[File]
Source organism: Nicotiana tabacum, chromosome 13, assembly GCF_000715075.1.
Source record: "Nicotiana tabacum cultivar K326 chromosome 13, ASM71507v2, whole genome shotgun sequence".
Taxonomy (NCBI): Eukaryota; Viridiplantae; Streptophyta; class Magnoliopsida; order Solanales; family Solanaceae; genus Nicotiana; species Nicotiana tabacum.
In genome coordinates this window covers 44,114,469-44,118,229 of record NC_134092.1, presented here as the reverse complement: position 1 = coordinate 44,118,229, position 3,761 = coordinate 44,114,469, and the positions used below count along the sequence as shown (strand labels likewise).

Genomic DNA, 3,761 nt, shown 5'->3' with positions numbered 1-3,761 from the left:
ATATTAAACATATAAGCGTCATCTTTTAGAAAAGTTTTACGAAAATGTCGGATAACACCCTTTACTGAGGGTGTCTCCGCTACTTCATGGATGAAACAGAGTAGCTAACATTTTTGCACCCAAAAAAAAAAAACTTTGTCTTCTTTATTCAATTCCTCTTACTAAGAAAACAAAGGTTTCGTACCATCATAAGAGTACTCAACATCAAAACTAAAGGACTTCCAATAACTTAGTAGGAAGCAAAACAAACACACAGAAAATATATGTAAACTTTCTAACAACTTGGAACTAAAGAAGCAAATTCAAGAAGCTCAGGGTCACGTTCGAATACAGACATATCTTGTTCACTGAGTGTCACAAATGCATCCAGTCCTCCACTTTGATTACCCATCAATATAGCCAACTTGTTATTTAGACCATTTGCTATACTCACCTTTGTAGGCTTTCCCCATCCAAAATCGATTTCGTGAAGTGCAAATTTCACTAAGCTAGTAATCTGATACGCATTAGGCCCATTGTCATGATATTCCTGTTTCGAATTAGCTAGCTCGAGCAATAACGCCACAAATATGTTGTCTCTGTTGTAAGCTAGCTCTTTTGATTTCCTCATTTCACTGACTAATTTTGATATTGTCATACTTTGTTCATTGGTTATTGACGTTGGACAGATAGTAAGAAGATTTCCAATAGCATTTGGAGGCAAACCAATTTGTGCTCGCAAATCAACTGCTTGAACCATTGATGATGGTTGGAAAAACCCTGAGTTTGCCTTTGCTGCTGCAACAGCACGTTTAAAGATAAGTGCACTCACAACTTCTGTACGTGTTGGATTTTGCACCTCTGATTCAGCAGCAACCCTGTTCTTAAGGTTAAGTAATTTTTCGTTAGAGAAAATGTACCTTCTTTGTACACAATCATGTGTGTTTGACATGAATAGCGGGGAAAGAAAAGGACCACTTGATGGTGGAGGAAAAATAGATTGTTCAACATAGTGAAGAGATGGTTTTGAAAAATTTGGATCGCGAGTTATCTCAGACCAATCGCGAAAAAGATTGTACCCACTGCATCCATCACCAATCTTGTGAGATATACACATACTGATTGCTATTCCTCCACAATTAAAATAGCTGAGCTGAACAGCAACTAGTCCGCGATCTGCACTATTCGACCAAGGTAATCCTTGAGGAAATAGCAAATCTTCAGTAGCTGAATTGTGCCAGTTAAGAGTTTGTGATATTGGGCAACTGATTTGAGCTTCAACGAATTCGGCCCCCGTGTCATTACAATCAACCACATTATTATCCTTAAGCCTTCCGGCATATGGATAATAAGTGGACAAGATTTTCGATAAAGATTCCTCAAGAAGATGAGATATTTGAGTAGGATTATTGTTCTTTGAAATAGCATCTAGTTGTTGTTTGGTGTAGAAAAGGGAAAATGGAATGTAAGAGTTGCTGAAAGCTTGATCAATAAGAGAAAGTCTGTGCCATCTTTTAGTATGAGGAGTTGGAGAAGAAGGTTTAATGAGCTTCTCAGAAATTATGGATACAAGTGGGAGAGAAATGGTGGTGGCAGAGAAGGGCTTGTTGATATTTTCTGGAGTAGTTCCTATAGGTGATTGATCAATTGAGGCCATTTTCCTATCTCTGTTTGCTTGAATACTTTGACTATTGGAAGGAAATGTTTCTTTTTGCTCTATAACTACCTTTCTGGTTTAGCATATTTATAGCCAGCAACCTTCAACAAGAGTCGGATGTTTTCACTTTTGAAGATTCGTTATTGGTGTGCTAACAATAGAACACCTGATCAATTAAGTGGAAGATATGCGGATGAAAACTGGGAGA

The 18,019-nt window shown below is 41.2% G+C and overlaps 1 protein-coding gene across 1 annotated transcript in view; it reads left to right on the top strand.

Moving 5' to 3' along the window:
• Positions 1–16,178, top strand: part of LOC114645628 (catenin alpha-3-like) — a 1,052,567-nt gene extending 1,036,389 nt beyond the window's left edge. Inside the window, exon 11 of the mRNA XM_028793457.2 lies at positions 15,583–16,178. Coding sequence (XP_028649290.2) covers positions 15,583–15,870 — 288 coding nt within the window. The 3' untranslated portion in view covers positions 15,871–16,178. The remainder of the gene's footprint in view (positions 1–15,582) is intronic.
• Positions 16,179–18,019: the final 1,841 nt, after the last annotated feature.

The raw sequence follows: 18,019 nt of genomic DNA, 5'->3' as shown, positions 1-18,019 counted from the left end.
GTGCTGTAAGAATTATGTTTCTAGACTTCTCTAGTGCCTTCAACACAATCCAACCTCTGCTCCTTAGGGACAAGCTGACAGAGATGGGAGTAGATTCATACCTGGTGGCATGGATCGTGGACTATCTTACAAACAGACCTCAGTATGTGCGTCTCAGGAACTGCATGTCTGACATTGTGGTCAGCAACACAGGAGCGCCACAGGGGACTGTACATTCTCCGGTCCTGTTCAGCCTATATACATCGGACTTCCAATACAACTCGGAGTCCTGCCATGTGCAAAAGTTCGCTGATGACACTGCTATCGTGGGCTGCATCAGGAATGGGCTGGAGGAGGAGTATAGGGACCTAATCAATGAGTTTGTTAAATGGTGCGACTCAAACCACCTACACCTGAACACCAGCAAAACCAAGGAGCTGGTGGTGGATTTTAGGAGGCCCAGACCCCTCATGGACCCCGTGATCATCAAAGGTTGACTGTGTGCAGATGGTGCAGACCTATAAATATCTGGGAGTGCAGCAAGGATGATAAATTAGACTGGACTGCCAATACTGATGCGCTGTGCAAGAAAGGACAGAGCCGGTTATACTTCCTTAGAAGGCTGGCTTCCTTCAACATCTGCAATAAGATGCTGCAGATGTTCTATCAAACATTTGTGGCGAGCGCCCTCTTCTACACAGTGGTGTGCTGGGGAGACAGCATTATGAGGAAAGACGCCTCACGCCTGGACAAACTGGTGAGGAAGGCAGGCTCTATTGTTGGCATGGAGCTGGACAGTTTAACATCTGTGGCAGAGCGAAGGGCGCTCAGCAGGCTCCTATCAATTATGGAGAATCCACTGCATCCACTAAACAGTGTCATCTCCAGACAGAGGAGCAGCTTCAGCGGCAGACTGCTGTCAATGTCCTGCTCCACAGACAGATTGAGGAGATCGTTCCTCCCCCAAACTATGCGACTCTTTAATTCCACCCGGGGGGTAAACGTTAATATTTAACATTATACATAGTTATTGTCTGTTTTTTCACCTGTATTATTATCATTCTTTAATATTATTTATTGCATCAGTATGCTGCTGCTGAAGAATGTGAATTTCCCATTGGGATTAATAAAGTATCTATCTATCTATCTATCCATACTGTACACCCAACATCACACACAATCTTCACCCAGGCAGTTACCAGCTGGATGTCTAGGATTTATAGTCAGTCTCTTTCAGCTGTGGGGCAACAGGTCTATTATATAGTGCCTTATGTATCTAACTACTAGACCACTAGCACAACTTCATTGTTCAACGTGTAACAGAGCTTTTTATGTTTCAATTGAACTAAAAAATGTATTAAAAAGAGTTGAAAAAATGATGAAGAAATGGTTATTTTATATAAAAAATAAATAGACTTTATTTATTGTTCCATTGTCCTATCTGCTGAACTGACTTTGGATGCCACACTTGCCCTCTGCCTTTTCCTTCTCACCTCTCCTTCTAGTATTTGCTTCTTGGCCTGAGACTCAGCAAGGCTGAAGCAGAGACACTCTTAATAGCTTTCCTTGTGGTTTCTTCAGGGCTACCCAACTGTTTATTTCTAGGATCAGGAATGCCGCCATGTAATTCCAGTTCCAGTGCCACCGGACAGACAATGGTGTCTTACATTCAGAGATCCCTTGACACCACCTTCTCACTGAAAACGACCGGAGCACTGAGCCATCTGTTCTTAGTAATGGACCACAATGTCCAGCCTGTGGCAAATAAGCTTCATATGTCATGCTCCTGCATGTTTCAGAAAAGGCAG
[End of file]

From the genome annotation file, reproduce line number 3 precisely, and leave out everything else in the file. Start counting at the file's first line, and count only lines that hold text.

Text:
Taxonomy (NCBI): Eukaryota; Viridiplantae; Streptophyta; class Magnoliopsida; order Solanales; family Solanaceae; genus Nicotiana; species Nicotiana tabacum.